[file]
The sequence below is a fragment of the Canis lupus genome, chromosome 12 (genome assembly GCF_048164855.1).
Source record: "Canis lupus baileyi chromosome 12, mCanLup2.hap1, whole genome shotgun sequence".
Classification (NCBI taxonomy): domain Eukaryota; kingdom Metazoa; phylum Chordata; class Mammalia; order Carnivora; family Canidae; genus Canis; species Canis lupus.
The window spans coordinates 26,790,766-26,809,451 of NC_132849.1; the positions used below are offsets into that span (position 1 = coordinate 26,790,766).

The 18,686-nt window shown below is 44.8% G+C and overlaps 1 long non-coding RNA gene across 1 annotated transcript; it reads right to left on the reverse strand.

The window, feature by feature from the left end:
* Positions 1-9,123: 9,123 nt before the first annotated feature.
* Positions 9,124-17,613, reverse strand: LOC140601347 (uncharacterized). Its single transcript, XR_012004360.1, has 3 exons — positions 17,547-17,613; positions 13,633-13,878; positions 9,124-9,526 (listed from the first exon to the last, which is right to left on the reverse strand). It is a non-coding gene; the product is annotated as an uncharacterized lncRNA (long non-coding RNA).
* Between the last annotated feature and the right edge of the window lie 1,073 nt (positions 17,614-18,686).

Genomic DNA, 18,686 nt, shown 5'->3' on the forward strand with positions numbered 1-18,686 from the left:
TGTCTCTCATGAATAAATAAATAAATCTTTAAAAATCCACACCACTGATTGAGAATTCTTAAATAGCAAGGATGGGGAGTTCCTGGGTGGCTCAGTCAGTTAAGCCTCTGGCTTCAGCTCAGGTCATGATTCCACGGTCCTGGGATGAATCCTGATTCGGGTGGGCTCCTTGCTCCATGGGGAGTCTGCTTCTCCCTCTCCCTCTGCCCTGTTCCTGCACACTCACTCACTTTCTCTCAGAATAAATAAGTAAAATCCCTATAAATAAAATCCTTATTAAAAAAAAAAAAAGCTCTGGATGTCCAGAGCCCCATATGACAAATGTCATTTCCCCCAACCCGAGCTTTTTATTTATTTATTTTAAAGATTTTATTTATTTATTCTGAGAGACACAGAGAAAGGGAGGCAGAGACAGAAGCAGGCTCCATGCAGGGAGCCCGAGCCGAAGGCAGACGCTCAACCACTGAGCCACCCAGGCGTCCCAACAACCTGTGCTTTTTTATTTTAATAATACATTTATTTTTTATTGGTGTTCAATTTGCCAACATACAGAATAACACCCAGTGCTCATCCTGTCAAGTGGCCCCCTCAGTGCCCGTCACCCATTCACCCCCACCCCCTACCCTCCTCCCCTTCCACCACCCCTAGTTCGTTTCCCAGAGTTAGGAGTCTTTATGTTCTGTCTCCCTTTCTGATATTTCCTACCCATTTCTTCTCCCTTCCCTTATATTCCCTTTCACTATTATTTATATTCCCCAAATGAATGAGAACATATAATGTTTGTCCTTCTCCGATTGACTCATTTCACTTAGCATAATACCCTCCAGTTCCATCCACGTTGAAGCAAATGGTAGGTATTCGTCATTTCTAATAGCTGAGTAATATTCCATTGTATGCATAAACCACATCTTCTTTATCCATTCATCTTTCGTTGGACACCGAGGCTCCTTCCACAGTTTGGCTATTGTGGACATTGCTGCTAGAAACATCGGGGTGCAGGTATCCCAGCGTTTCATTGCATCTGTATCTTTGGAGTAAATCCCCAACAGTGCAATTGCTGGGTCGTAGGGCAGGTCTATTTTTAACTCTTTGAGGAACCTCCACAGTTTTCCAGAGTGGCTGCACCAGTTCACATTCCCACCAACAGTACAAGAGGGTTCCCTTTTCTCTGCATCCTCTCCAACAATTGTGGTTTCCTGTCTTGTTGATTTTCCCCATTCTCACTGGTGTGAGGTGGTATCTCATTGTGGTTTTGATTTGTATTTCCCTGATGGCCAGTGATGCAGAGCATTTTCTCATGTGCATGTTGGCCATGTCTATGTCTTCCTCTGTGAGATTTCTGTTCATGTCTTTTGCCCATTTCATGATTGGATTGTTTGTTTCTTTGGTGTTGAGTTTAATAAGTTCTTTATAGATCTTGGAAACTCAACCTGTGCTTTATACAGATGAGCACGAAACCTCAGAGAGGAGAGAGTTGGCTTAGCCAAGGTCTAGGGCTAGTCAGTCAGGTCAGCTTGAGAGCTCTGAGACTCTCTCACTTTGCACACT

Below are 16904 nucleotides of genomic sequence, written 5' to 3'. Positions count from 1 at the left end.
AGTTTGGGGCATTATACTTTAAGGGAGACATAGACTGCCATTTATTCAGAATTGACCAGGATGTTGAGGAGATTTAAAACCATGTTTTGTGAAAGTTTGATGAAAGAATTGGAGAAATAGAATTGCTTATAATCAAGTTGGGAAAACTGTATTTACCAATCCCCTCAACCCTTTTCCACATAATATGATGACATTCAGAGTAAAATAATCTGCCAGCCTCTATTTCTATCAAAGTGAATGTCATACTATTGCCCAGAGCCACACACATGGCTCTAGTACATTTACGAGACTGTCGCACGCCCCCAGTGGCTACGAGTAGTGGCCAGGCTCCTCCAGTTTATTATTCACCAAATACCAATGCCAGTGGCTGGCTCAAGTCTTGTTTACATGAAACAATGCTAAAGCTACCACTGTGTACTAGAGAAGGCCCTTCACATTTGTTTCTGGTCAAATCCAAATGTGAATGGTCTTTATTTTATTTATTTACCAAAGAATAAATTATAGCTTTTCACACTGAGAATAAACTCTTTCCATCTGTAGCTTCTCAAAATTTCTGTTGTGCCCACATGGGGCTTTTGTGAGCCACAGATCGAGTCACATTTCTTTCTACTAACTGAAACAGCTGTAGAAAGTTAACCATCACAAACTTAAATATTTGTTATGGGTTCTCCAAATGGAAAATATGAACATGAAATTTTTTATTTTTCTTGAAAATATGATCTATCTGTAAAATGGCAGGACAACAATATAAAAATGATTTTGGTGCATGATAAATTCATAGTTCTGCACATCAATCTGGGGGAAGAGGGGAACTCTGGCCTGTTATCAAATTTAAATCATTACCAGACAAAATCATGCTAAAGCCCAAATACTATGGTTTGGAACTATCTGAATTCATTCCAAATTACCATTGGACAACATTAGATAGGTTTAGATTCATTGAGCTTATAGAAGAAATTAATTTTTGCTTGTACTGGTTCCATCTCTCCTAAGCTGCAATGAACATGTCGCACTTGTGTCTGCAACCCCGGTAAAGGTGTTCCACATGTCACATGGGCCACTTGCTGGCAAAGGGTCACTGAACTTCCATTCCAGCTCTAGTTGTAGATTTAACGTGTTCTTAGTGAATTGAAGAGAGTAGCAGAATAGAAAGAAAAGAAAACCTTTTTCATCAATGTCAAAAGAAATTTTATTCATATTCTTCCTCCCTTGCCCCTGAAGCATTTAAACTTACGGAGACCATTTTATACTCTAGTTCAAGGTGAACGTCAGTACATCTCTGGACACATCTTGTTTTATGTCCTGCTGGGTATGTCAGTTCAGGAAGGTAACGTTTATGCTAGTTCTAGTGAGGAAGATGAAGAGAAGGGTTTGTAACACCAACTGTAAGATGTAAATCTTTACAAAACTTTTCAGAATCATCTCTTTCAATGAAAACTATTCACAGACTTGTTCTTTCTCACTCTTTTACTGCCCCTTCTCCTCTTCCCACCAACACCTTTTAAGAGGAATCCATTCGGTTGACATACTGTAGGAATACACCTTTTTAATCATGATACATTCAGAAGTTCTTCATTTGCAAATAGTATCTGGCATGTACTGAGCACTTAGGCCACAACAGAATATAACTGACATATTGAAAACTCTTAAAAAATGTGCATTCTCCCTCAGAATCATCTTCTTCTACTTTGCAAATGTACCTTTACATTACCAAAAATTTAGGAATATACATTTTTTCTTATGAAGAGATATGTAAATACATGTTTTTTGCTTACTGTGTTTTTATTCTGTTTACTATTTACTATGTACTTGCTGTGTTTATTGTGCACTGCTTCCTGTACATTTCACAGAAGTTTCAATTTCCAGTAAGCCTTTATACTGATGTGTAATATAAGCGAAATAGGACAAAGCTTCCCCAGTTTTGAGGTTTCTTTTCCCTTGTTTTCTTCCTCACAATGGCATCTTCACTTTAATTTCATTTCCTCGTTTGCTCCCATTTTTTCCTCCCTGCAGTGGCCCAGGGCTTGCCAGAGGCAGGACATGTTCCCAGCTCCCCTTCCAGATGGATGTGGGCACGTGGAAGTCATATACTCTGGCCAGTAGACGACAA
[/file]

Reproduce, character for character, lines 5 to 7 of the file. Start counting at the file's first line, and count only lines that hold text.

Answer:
The 18,686-nt window shown below is 44.8% G+C and overlaps 1 long non-coding RNA gene across 1 annotated transcript; it reads right to left on the reverse strand.

The window, feature by feature from the left end:
* Positions 1-9,123: 9,123 nt before the first annotated feature.